"The earliest reference to emissions attacks I'm aware of . is Peter Wright's recollections, in his book Spycatcher, of following around spies in 1950's London by tracking the local oscillators of their radio receivers," says Blaze. "But that's analog, not digital."
The NSA did not declassify the entire paper however, leaving the description of two separate, but apparently related, types of attacks enticingly redacted.
One attack is called "Flooding" and the other "Seismic."
The idea of being able to steal plain text of an encrypted message using earthquake sensors? Stinkin' cool.
THREAT LEVEL anxiously awaits the back story on that attack to be told.
*Professor Matt Blaze questions whether Hackman was in a Faraday cage in The Conversation, since Hackman was able to transmit out. He was definitely in some sort of metal cage, but I may have jumped to conclusions about its Faraday-ness.
Kyle Harrison‘s walk rate is the fourth-highest among all Giants pitchers in the system, which is really odd as he is known more for his pitchability and control coming out of college. The sample size is still small but if it persists throughout the season, I would bump his command grade down. From what I saw so far, his mechanics, fastball-slider combo, arm-slot, and present control issues really reminded me of a right-handed version of former Giants top prospect Kyle Crick.
One of the hottest hitters in the farm system is Bryce Johnson, with him ranking fifth in wRC+ in the month of May. His line drive rate is the third-highest among qualified Giants hitters. His .460 BABIP seems unsustainable but when looking at the ratio between his batting average and BABIP, his ratio this year of 1.35:1 is actually in line with his normal ratio of 1.32:1 so there’s an indication that this potential breakout is for real.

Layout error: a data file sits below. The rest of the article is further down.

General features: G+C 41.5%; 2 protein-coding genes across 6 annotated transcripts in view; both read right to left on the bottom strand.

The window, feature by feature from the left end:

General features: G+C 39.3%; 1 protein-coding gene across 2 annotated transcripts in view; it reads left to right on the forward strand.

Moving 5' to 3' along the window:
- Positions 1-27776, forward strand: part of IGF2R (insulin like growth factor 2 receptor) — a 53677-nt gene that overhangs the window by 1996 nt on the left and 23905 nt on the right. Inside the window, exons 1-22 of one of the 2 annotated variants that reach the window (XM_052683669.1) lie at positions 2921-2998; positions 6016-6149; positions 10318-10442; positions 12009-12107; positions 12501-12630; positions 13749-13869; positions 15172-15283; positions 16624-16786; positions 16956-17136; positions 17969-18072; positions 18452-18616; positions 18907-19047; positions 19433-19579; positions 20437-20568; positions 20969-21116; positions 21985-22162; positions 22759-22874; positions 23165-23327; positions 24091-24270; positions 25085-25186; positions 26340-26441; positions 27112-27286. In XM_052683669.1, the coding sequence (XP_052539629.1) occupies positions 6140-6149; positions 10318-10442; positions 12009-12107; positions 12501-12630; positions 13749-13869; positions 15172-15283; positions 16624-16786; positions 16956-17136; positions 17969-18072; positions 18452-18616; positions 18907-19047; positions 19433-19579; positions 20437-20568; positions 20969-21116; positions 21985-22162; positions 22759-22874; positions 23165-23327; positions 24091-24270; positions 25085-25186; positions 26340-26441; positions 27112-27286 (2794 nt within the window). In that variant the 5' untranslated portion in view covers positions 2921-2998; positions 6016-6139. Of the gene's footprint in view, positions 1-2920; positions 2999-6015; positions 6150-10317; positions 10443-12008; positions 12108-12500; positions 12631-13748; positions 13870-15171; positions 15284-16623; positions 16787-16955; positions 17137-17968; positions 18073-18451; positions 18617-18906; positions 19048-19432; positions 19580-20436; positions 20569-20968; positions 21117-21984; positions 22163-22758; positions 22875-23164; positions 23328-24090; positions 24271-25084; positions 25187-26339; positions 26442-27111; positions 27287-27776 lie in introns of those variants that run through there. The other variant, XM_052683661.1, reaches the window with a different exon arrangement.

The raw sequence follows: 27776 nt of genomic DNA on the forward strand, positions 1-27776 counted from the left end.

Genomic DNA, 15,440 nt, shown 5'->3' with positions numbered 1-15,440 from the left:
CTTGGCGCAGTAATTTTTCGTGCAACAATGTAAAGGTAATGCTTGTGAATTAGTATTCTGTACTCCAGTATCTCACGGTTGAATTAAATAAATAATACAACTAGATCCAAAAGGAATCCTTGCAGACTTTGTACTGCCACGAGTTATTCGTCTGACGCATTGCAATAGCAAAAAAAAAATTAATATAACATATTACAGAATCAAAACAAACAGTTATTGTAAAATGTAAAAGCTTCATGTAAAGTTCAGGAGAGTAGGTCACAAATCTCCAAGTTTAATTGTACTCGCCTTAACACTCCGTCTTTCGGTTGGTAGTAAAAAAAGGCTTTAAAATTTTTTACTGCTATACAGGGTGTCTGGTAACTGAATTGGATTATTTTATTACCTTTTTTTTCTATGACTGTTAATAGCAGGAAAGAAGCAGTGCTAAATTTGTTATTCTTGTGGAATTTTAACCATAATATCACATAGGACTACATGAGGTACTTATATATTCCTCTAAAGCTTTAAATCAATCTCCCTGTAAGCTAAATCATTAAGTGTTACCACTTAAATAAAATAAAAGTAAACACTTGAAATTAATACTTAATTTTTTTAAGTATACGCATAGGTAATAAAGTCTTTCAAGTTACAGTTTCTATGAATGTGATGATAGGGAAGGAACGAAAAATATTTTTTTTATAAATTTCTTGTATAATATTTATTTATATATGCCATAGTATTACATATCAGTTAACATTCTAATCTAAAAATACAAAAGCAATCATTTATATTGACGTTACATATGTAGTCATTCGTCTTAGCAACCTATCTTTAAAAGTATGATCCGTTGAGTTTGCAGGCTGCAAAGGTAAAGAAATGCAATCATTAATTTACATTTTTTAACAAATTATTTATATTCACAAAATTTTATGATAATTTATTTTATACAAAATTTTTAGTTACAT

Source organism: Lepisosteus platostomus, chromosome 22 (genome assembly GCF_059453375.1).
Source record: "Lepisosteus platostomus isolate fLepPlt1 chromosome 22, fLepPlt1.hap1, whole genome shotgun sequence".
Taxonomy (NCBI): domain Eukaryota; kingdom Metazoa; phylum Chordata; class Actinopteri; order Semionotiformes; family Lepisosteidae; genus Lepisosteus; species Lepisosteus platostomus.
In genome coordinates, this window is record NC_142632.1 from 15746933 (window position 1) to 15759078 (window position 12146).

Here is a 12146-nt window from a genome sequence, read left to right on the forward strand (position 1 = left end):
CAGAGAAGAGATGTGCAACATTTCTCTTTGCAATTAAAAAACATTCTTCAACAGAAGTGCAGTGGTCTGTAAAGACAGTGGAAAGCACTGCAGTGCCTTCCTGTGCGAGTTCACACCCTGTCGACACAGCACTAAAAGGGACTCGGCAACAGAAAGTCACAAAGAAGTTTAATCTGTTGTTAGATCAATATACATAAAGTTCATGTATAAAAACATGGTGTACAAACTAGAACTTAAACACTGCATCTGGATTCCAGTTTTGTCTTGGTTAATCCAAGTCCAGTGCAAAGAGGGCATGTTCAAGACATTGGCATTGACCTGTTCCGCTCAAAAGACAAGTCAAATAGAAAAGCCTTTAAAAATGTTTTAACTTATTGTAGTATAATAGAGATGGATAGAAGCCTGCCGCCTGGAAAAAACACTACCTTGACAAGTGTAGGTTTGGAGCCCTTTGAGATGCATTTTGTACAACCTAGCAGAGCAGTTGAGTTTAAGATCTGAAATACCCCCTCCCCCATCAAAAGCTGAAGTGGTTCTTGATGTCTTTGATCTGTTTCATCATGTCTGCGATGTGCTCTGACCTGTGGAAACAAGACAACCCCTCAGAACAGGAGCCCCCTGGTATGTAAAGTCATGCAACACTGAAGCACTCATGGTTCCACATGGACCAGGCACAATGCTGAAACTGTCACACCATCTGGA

Looking at the difference between ERA and FIP, Nick Morreale‘s ERA-FIP difference is 1.79, which would be sixth among all Giants pitchers. However, what’s more encouraging about his performance is that it is fueled with a high SwStr%. I’ve watched his best start of the season and he’s improved a lot with his fastball control.
The owner of the lowest SwStr% in the first month of the season belongs to Ismael Munguia. The contact-heavy Nicaraguan has upped his power a bit, shifting towards a line-to-line approach from a more pull-center approach when comparing his spray charts in the last two years. He’s also added a bit of lift to his swing, with a lower line drive rate but a higher flyball rate as proof.
Stay tuned to Around the Foghorn for the latest news and updates on the SF Giants farm system from Wrenzie Regodon and Marc Delucchi.
Tempest Strike as it appears in Tales of Eternia.
- Tales of Destiny (PSX) - Stahn Aileron (Spin Slash)
- Tales of Destiny (PS2) + Director's Cut - Stahn Aileron
- Tales of Phantasia: Narikiri Dungeon X - Warrior costume
- Tales of Eternia - Reid Hershel (Tempest Strike)
- Tales of Symphonia - Lloyd Irving (Tempest)
- Tales of the Abyss - Guy Cecil (Tempest), Reid Hershel (Tempest Strike)
- Tales of Eternia Online - Warrior class, Swordsman class
- Tales of the Tempest - Caius Qualls
- Tales of Innocence - Ruca Milda, Spada Belforma
- Tales of Innocence R - Ruca Milda
- Tales of Symphonia: Dawn of the New World - Lloyd Irving (Tempest)
- Tales of Hearts - Kunzite
- Tales of Hearts R - Kunzite (Tempest Strike)
- Tales of Graces - Asbel Lhant (Tempest Strike)
- Tales of Xillia 2 - Stahn (Tempest Strike)
Tempest as it appears in Tales of the Abyss.
- Tales of the World: Narikiri Dungeon 2 - Stahn Aileron, Reid Hershel
- Tales of the World: Narikiri Dungeon 3 - Stahn Aileron, Reid Hershel, Lloyd Irving
- Tales of the World: Radiant Mythology - Warrior class, Swordsman class, Stahn Aileron, Reid Hershel, Lloyd Irving (Tempest Strike)
- Tales of the World: Radiant Mythology 2 - Warrior class, Swordsman class, Dual Swordman class, Stahn Aileron, Reid Hershel, Lloyd Irving, Guy Cecil, Caius Qualls, Ruca Milda, Spada Belforma